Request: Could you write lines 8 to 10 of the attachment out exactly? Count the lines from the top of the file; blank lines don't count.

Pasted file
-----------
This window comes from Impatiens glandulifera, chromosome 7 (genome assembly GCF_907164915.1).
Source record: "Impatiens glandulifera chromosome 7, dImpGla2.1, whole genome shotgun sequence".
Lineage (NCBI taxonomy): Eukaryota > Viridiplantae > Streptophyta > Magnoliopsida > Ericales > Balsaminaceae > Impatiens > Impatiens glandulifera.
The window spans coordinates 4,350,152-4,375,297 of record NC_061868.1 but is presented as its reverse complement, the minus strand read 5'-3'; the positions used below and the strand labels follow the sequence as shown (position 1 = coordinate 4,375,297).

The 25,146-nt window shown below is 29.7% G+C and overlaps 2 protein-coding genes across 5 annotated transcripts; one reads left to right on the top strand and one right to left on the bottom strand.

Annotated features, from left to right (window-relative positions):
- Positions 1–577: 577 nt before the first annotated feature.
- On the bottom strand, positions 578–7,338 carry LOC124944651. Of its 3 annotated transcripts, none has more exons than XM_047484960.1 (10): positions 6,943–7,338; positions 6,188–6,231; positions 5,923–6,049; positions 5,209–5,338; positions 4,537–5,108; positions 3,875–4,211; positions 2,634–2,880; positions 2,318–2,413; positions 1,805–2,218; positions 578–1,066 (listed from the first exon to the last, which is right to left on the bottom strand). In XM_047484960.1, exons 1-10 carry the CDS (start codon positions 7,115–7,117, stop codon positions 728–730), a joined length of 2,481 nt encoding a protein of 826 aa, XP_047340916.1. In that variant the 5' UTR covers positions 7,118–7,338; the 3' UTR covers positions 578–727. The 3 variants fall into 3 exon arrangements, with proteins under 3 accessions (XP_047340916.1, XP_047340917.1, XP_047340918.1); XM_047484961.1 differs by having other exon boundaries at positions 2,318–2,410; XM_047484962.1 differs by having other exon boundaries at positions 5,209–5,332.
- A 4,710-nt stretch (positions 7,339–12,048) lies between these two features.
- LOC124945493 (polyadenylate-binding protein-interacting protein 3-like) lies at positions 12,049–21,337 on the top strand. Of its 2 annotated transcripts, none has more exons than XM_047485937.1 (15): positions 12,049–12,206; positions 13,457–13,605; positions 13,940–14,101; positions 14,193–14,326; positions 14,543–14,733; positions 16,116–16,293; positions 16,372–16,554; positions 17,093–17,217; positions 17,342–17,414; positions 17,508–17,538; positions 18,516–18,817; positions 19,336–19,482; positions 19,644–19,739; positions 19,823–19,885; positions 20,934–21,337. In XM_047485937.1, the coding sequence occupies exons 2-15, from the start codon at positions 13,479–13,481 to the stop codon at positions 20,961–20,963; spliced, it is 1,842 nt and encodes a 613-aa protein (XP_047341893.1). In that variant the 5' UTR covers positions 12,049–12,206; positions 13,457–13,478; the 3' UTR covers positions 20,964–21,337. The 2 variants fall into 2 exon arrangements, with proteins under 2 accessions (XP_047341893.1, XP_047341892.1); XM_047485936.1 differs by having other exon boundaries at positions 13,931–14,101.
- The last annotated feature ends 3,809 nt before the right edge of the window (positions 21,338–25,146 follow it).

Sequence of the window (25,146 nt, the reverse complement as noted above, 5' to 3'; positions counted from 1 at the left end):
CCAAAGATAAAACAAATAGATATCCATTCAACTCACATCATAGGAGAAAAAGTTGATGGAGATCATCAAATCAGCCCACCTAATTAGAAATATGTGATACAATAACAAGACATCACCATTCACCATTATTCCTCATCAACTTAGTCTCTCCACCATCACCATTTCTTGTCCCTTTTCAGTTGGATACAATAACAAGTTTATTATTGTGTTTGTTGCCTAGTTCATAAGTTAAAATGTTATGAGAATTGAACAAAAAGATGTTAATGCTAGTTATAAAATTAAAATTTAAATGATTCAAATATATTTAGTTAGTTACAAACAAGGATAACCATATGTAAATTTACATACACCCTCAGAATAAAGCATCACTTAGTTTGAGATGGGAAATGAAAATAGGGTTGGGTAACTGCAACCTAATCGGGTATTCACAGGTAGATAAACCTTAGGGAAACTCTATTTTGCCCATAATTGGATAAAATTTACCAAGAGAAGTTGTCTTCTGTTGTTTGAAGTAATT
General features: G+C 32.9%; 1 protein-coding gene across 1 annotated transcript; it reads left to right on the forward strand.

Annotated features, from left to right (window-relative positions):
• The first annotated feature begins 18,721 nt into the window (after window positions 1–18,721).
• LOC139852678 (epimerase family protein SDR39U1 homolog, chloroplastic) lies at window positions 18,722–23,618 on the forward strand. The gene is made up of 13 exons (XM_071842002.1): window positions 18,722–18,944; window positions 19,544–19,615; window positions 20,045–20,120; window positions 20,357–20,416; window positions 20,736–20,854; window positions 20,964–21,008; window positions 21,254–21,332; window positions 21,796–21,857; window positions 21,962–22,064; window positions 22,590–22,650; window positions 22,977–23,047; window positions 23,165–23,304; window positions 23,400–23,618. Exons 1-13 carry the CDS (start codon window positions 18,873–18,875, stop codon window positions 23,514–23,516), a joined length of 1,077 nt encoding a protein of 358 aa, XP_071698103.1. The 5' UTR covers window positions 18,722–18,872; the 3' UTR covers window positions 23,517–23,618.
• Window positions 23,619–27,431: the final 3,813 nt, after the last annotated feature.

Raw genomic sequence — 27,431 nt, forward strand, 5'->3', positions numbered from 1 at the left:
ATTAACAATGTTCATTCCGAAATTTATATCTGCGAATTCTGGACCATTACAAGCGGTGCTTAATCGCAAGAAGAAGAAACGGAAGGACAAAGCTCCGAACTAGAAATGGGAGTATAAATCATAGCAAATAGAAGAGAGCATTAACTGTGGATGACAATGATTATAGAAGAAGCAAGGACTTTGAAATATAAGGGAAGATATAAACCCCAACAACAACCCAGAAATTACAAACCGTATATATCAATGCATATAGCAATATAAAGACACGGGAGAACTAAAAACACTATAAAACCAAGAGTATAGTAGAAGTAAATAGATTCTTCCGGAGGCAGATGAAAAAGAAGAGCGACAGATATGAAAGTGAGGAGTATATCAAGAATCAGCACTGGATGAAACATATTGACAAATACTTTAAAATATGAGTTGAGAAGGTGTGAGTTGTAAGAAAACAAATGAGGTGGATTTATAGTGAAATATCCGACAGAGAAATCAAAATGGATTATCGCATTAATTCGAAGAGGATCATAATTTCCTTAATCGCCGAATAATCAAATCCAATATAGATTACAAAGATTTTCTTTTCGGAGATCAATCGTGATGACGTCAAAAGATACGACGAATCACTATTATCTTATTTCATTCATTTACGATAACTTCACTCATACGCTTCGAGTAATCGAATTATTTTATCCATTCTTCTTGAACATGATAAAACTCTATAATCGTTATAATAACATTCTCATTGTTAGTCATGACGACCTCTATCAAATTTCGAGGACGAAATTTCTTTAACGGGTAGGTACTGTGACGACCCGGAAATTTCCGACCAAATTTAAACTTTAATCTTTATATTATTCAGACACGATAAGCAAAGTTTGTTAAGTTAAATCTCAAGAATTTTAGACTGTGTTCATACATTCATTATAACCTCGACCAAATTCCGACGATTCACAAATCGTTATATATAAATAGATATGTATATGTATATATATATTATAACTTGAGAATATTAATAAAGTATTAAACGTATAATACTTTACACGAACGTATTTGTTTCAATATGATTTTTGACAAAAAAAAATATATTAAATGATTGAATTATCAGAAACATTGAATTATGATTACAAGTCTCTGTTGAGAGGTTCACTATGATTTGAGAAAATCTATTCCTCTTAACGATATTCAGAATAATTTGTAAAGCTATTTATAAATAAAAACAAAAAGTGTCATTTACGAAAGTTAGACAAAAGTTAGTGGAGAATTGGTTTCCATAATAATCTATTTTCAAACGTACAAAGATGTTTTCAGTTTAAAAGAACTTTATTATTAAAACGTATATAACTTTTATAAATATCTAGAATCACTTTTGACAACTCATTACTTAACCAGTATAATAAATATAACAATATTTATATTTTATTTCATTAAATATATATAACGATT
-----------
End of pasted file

- On the bottom strand, positions 578–7,338 carry LOC124944651. Of its 3 annotated transcripts, none has more exons than XM_047484960.1 (10): positions 6,943–7,338; positions 6,188–6,231; positions 5,923–6,049; positions 5,209–5,338; positions 4,537–5,108; positions 3,875–4,211; positions 2,634–2,880; positions 2,318–2,413; positions 1,805–2,218; positions 578–1,066 (listed from the first exon to the last, which is right to left on the bottom strand). In XM_047484960.1, exons 1-10 carry the CDS (start codon positions 7,115–7,117, stop codon positions 728–730), a joined length of 2,481 nt encoding a protein of 826 aa, XP_047340916.1. In that variant the 5' UTR covers positions 7,118–7,338; the 3' UTR covers positions 578–727. The 3 variants fall into 3 exon arrangements, with proteins under 3 accessions (XP_047340916.1, XP_047340917.1, XP_047340918.1); XM_047484961.1 differs by having other exon boundaries at positions 2,318–2,410; XM_047484962.1 differs by having other exon boundaries at positions 5,209–5,332.
- A 4,710-nt stretch (positions 7,339–12,048) lies between these two features.
- LOC124945493 (polyadenylate-binding protein-interacting protein 3-like) lies at positions 12,049–21,337 on the top strand. Of its 2 annotated transcripts, none has more exons than XM_047485937.1 (15): positions 12,049–12,206; positions 13,457–13,605; positions 13,940–14,101; positions 14,193–14,326; positions 14,543–14,733; positions 16,116–16,293; positions 16,372–16,554; positions 17,093–17,217; positions 17,342–17,414; positions 17,508–17,538; positions 18,516–18,817; positions 19,336–19,482; positions 19,644–19,739; positions 19,823–19,885; positions 20,934–21,337. In XM_047485937.1, the coding sequence occupies exons 2-15, from the start codon at positions 13,479–13,481 to the stop codon at positions 20,961–20,963; spliced, it is 1,842 nt and encodes a 613-aa protein (XP_047341893.1). In that variant the 5' UTR covers positions 12,049–12,206; positions 13,457–13,478; the 3' UTR covers positions 20,964–21,337. The 2 variants fall into 2 exon arrangements, with proteins under 2 accessions (XP_047341893.1, XP_047341892.1); XM_047485936.1 differs by having other exon boundaries at positions 13,931–14,101.